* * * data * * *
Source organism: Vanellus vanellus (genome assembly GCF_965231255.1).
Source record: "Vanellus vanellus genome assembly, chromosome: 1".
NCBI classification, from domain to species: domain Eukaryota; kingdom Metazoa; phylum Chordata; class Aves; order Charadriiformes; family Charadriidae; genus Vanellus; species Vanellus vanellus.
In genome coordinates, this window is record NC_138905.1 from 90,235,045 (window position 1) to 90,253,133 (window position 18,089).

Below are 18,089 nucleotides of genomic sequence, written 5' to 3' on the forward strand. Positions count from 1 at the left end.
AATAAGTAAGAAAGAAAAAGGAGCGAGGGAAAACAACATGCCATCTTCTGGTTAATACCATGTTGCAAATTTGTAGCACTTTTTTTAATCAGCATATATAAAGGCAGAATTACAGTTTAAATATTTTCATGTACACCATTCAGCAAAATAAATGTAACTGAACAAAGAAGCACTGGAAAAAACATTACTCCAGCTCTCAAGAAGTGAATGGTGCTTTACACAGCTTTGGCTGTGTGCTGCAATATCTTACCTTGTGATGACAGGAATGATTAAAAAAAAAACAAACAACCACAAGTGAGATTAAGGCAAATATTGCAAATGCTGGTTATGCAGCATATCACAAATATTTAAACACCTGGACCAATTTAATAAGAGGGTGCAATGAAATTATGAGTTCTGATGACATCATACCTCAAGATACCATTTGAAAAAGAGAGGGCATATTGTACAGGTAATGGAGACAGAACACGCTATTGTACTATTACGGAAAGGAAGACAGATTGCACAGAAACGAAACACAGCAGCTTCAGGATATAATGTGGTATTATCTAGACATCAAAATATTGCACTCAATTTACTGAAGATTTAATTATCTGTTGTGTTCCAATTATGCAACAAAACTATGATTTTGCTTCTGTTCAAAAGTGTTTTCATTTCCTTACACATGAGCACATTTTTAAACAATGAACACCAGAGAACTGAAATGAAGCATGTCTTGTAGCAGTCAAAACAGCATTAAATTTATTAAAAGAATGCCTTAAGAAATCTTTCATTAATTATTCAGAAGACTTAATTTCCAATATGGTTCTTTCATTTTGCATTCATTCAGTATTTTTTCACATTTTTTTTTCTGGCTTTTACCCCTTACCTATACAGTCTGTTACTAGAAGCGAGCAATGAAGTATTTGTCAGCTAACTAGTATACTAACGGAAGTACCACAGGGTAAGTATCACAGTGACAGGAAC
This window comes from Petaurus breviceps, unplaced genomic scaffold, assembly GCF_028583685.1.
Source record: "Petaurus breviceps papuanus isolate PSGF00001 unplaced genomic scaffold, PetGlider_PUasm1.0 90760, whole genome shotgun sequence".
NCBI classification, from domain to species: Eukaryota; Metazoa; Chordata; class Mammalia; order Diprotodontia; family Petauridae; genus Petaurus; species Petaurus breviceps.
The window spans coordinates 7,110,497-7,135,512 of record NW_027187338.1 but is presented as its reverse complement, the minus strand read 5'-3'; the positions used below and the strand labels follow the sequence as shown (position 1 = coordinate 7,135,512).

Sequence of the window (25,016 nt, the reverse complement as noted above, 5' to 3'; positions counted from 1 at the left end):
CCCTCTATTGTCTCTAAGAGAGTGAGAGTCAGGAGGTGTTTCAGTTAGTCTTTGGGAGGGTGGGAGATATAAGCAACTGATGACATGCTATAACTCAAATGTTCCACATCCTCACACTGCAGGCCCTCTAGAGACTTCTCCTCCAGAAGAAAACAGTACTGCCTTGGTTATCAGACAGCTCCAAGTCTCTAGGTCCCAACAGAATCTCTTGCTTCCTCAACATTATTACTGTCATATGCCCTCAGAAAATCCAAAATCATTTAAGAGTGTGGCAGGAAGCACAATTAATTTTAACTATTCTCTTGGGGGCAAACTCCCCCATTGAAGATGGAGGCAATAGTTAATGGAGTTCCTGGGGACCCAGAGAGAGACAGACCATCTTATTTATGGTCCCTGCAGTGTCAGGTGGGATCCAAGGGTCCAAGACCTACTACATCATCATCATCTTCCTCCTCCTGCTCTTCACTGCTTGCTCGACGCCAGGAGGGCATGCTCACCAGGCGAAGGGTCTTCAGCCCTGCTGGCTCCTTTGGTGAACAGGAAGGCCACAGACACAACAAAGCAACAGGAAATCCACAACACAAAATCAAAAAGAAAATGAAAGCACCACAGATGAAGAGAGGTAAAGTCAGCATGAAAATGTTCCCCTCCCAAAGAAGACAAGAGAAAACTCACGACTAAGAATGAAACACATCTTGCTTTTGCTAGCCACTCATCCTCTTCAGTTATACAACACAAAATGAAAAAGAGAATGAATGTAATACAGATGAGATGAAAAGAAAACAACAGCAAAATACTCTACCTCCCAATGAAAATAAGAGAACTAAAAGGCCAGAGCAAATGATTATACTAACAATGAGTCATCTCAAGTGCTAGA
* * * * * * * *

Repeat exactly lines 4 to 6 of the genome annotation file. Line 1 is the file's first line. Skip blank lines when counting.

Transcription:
In genome coordinates, this window is record NC_138905.1 from 90,235,045 (window position 1) to 90,253,133 (window position 18,089).

Below are 18,089 nucleotides of genomic sequence, written 5' to 3' on the forward strand. Positions count from 1 at the left end.
AATAAGTAAGAAAGAAAAAGGAGCGAGGGAAAACAACATGCCATCTTCTGGTTAATACCATGTTGCAAATTTGTAGCACTTTTTTTAATCAGCATATATAAAGGCAGAATTACAGTTTAAATATTTTCATGTACACCATTCAGCAAAATAAATGTAACTGAACAAAGAAGCACTGGAAAAAACATTACTCCAGCTCTCAAGAAGTGAATGGTGCTTTACACAGCTTTGGCTGTGTGCTGCAATATCTTACCTTGTGATGACAGGAATGATTAAAAAAAAAACAAACAACCACAAGTGAGATTAAGGCAAATATTGCAAATGCTGGTTATGCAGCATATCACAAATATTTAAACACCTGGACCAATTTAATAAGAGGGTGCAATGAAATTATGAGTTCTGATGACATCATACCTCAAGATACCATTTGAAAAAGAGAGGGCATATTGTACAGGTAATGGAGACAGAACACGCTATTGTACTATTACGGAAAGGAAGACAGATTGCACAGAAACGAAACACAGCAGCTTCAGGATATAATGTGGTATTATCTAGACATCAAAATATTGCACTCAATTTACTGAAGATTTAATTATCTGTTGTGTTCCAATTATGCAACAAAACTATGATTTTGCTTCTGTTCAAAAGTGTTTTCATTTCCTTACACATGAGCACATTTTTAAACAATGAACACCAGAGAACTGAAATGAAGCATGTCTTGTAGCAGTCAAAACAGCATTAAATTTATTAAAAGAATGCCTTAAGAAATCTTTCATTAATTATTCAGAAGACTTAATTTCCAATATGGTTCTTTCATTTTGCATTCATTCAGTATTTTTTCACATTTTTTTTTCTGGCTTTTACCCCTTACCTATACAGTCTGTTACTAGAAGCGAGCAATGAAGTATTTGTCAGCTAACTAGTATACTAACGGAAGTACCACAGGGTAAGTATCACAGTGACAGGAAC